The Agnew Laboratory focuses on comparative reproductive pathology, zoo and wildlife pathology, conservation biology, infectious diseases in the bovine reproductive tract, and international development and livestock diseases, particularly in Ghana.

Dalen Agnew, DVM, PhD, DACVP, is researching reproductive lesions of captive suids, ovarian carcinoma in jaguars, reproductive lesions of polar bears, reproductive and aporcine gland disease of African painted dogs, and digital tools to enhance pathology collaborations with colleagues in Africa.

Phi Zeta Day 2022

The Agnew lab did a fantastic job presenting their posters at the 2022 Phi Zeta Day.

Agnew Lab Phi Zeta Day 2022

Current Research

Disney Conservation Grant – African Painted Dog

African Painted Dog

The African Painted Dog (APD) has a high incidence of endometrial hyperplasia and pyometra which poses a health risk to female APD and hinders our ability to sustain the population.

Pyometra is a potentially life-threatening uterine infection that occurs in canids but is unusually prevalent in APD. This disease can have profound effects on the reproductive success and sustainability of this species. This project is designed to use genetic and environmental data to identify risk factors for pyometra in this species and to eventually develop a biomarker for pyometra which could allow the SSP and veterinarians to make informed decisions on how to address this issue.

This work will benchmark the current level of reproductive uterine disease in this endangered species, identify important environmental and husbandry factors associated with this disease that can be used to immediately impact their management, and identify potential genes that may serve as biomarkers for at-risk individuals.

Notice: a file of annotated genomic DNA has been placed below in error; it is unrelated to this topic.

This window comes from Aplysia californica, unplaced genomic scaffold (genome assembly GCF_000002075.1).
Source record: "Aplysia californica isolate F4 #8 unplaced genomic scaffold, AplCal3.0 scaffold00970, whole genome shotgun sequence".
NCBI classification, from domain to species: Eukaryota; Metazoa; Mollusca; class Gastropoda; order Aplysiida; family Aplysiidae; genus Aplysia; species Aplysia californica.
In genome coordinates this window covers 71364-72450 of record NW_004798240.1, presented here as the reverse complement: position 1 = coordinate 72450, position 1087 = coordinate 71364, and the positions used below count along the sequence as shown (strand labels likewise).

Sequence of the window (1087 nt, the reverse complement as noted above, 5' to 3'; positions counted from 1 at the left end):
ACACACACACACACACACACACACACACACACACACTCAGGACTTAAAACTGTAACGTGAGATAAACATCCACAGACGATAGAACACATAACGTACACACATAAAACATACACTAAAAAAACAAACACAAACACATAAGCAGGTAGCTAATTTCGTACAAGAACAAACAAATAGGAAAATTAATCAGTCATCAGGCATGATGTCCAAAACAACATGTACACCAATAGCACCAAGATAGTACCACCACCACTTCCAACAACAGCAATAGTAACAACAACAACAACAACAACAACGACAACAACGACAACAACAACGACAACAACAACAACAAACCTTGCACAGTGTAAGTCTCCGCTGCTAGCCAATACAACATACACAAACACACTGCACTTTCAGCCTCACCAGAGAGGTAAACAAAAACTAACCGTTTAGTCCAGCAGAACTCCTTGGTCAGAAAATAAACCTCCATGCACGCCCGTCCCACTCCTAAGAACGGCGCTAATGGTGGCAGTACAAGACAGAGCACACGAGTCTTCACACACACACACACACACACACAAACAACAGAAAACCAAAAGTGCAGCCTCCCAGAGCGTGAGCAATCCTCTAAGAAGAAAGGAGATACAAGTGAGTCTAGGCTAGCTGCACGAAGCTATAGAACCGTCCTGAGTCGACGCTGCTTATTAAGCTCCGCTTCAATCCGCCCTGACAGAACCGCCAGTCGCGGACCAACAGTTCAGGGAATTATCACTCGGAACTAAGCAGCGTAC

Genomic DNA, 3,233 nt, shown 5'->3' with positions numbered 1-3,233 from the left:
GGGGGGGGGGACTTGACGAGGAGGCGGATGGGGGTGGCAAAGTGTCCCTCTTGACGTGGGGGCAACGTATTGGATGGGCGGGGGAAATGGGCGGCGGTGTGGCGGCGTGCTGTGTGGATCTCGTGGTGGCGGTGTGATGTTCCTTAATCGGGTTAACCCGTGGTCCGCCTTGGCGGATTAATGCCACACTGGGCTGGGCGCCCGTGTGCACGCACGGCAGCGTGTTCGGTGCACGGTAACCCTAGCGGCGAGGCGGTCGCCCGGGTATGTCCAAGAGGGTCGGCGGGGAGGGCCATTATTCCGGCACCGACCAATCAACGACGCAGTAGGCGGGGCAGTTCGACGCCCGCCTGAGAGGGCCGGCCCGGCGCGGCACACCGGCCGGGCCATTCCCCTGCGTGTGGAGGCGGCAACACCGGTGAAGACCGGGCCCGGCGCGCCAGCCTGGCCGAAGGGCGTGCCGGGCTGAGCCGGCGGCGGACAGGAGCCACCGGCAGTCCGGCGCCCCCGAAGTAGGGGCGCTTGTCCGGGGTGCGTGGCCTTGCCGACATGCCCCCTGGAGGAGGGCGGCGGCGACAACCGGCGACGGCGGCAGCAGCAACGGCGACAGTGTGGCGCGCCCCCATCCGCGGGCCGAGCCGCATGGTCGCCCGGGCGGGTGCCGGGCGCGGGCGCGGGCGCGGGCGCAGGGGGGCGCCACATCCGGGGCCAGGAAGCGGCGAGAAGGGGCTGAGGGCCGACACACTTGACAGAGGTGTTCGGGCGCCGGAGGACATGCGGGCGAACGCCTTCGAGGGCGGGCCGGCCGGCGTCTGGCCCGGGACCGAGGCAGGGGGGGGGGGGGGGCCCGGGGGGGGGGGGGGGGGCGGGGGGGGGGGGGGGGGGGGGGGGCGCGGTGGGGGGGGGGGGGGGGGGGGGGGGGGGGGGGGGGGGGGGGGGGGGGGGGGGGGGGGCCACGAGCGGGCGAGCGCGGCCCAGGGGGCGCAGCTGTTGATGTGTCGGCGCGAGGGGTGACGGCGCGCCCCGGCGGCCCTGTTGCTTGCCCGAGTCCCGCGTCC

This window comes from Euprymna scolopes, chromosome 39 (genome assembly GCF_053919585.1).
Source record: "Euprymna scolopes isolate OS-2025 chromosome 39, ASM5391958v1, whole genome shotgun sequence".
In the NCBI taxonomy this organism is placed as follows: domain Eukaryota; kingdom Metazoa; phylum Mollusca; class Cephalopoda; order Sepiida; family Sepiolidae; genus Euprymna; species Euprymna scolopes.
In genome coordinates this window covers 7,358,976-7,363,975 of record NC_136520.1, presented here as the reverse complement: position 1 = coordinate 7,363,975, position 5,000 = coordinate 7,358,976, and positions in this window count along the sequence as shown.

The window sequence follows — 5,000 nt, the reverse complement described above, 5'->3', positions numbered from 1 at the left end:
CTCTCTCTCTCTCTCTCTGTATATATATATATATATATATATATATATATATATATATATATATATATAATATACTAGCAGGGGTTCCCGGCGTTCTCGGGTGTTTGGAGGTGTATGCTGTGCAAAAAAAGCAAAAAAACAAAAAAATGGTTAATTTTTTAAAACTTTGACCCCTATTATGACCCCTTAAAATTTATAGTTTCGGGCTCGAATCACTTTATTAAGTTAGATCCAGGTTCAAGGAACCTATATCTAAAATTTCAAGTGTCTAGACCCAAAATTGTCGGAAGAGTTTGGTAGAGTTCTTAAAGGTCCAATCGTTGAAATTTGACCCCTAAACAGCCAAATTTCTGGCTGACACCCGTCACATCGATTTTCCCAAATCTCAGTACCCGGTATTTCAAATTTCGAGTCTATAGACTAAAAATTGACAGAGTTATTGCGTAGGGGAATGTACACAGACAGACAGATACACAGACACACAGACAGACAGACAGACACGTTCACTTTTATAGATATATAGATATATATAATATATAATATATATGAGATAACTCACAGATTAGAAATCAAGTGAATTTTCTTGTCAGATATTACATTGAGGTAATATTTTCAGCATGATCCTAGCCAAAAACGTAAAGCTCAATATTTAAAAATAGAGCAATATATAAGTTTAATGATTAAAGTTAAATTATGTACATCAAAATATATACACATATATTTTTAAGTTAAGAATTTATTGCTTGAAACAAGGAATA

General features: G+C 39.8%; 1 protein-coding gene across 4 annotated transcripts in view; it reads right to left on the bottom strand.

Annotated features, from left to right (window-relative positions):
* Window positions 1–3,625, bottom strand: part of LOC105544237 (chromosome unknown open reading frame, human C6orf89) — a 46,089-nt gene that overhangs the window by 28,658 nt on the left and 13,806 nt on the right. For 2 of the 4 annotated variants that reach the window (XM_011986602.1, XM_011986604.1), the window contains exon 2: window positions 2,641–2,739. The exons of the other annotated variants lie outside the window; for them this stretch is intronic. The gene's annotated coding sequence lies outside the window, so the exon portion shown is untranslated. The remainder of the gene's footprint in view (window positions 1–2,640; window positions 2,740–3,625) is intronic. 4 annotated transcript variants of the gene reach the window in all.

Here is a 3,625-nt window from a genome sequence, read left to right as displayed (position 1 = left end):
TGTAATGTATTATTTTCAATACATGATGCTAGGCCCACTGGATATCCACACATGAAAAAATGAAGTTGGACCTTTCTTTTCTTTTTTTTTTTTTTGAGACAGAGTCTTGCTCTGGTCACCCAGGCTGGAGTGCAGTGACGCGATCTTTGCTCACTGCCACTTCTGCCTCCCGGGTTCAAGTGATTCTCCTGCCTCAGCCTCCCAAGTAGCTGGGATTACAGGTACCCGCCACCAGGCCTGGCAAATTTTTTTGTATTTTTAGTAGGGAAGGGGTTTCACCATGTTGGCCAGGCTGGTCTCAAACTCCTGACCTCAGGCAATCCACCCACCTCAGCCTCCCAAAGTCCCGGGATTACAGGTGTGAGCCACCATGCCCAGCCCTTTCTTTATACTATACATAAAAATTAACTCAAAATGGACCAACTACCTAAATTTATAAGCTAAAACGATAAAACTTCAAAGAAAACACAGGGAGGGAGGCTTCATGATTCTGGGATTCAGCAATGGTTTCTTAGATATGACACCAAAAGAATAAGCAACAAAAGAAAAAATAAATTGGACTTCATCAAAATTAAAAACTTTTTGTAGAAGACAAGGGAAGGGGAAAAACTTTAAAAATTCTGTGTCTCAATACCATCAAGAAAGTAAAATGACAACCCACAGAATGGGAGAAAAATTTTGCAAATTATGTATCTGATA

Recent Publications

DEK Aptamer Osteoarthritis Treatment

Osteoarthritis (OA) afflicts approximately 10% of adult dogs, and the percentages are growing due to aging and the “bulk” of the modern population. Current treatments for osteoarthritis include oral medications (which are usually NSAIDs), intra-articular steroids, and intra-articular hyaluronic acid. Unfortunately, these treatments can come with unwanted side effects that can be further detrimental to the dog’s health. NSAIDs can cause substantial gastrointestinal, renal, and cardiac side effects. Intra-articular steroids harm cartilage and can thus worsen underlying disease, and intra-articular hyaluronic acid is of unclear efficacy at this time.

Osteoarthritis was previously considered a disease of wear and tear, however, it is now recognized to be caused by both acute and chronic inflammation. Recently, a new target for osteoarthritis therapy has emerged in the form of alarmins. Alarmins are released from damaged or dying cells and can initiate a noninfectious inflammatory response by interacting with pattern recognition receptors. Dr. David M. Markovits of the University of Michigan and Dr. Jane Manfredi of Michigan State University have invented, tested, and patented an aptamer molecule that can inactivate a key alarmin found in OA cases, the DEK protein. The anti DEK aptamer (aDEKa) is a single simple strand of DNA that shows considerable promise for the treatment of OA. We have documented that the aptamer is taken up into cells and had/s the potential to work intracellularly. The dogs' baseline measurements have been accomplished, and we are now further investigating the aptamers affect on chemotaxis in vitro.